Delta Variant Drives Infections In Oregon
Since COVID-19 swept into Oregon, the state has been hit with two spikes: in early 2020 and again this past spring. But the pandemic is not done yet: Officials fear a new spike caused by the delta variant is in the making.
First identified in India in December 2020, the variant has marched around the world. In the United States, it now accounts for more than 80% of new cases, according to the federal Centers for Disease Control and Prevention. That compares with 50% the week of July 3.
A similar trend is unfolding in Oregon. The variant was first identified in the state the week of March 28 when only one sample was identified. A few popped up in the weeks that followed, but a new trend emerged the week of June 13 when eight delta cases were identified. Labs found 13 the following week, 27 the week after that and 22 the week of July 4.
Only a small fraction of all cases are analyzed for variants, and delta now accounts for 50%, according to data provided to GISAID, a global open source database for genomic data.
Researchers at Oregon State University are also seeing more delta samples.
“On our last wastewater survey around Oregon (last week of June), 59% of samples showed probable detection of delta,” said Brett Tyler, director of OSU’s Center for Genome Research and Biocomputing.
Delta’s rise is not a surprise. The variant, B.1.617.2, is 40% to 60% more infectious than the original coronavirus strain. The strain has continued to mutate, remaining highly transmissible, scientists say.
The Oregon Health Authority’s latest weekly report, which was published Wednesday, shows that nearly 2,030 new cases of COVID-19 emerged last week. That marks a nearly 55% increase over the week before and the highest tally in nearly two months, the report said.
Five rural counties — Crook, Morrow, Josephine, Umatilla and Sherman — have the highest case rates per capita, with at least 119 residents per 100,000 infected. By ZIP code, 97882 in Umatilla has the highest rate, followed by 97761 in Warm Springs and 97818 in Boardman.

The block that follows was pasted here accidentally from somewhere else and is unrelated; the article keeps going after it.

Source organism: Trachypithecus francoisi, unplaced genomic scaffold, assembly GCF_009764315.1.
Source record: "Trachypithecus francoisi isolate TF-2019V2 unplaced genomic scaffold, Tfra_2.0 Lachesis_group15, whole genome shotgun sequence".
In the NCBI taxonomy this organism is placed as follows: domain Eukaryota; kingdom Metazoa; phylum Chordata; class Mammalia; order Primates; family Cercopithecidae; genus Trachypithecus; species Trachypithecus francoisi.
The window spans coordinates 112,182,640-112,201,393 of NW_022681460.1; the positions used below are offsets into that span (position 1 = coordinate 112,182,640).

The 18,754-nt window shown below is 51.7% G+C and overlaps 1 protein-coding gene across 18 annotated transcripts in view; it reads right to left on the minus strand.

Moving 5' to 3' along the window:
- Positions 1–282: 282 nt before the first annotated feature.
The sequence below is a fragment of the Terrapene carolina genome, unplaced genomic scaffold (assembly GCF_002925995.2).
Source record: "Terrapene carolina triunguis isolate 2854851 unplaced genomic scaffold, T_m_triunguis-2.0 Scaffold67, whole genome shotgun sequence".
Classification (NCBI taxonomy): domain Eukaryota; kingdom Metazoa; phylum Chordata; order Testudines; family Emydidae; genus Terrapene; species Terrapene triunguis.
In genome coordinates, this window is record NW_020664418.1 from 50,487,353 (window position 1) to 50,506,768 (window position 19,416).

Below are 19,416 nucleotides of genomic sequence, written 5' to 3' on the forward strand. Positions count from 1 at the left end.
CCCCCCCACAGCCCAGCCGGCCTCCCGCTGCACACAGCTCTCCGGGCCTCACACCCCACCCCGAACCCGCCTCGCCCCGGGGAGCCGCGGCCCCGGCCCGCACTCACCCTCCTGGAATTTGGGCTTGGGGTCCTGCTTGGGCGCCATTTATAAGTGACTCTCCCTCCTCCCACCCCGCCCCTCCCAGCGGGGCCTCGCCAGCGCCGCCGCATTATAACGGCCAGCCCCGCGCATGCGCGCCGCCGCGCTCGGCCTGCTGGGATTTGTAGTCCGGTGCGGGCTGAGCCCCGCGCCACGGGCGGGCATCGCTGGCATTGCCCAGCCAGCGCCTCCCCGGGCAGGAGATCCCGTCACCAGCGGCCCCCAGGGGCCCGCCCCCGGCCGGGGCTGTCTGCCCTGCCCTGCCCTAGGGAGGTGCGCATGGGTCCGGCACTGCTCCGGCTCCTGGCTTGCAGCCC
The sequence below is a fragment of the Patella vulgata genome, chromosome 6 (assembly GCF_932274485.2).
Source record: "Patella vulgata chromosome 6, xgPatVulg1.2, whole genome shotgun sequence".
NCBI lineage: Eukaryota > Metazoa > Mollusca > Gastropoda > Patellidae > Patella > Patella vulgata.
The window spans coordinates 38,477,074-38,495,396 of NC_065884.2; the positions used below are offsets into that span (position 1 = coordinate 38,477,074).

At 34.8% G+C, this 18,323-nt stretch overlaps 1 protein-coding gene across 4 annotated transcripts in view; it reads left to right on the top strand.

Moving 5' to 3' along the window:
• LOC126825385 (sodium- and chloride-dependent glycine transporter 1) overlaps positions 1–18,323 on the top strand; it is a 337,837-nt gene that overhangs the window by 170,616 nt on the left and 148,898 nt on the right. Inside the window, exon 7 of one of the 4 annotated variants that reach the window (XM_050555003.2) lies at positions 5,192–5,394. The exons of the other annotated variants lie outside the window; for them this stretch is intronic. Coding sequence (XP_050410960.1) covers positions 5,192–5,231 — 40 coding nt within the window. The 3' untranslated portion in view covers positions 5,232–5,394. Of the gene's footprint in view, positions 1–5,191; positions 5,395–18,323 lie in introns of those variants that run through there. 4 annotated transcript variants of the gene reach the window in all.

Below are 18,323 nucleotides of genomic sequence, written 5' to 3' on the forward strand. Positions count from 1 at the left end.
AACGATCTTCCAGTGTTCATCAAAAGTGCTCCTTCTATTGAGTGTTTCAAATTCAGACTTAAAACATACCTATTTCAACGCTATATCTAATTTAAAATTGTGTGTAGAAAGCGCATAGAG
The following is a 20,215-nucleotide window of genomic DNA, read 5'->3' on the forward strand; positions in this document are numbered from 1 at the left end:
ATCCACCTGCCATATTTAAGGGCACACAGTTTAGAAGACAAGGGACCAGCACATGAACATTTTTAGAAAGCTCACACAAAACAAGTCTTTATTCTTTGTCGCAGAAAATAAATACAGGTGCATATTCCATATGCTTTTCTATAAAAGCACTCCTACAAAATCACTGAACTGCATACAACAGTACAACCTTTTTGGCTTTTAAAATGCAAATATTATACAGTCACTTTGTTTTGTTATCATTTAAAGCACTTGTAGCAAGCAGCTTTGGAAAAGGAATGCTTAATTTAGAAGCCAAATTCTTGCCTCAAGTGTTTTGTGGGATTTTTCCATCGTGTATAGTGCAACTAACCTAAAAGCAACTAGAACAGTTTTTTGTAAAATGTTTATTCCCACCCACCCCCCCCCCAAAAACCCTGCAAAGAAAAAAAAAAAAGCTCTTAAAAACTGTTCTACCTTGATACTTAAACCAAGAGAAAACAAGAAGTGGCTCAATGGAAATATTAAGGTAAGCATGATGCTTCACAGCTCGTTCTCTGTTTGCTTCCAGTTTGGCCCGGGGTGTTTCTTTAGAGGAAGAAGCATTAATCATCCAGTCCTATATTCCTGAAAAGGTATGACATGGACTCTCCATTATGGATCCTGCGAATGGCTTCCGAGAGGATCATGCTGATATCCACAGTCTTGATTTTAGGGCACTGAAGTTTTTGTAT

The weekly report shows that testing is up along with the test positivity rate, another indicator of the viral spread. Last week, over 4% of samples tested positive, compared with about 3% the week before.
Deaths and hospitalizations are also on the rise. New COVID-19-related hospitalizations were up nearly 20% last week to 123 compared with the previous seven days, and deaths nearly doubled, from 15 to 29 this past week.
The state noted that case rates have trended higher in counties with lower vaccination rates. About 90% of new cases in Oregon are in unvaccinated people, according to the Oregon Health Authority.
All three vaccines approved for emergency use in the United States — by Pfizer, Moderna and Johnson & Johnson — have proven to be effective against the original strain. But studies indicate they are somewhat less effective at protecting patients from the delta variant.
Nevertheless, research indicates that the two-dose Pfizer vaccine protects nearly 90% of patients from the delta variant, while about 70% of those who’d had two doses of the Moderna vaccine were protected. There’s scant data on the single shot Johnson & Johnson vaccine and the delta variant, but initial research indicates that it, too, is effective after about a month in thwarting severe disease.
“Current data for the eight months studied so far show that the single-shot Johnson & Johnson COVID-19 vaccine generates a strong neutralizing antibody response that does not wane; rather, we observe an improvement over time,” Dr. Mathai Mammen, a lead Johnson & Johnson researcher, said in a release on July 1.
Pfizer is currently working on a booster shot to tackle the delta variants, spurred by data from Israel where more than 60% of the population has had at least one dose. Data there showed that the Pfizer-BioNTech vaccine’s effectiveness at thwarting infection declines six months.
The companies could start clinical trials on a third shot next month.
Jul 22 2021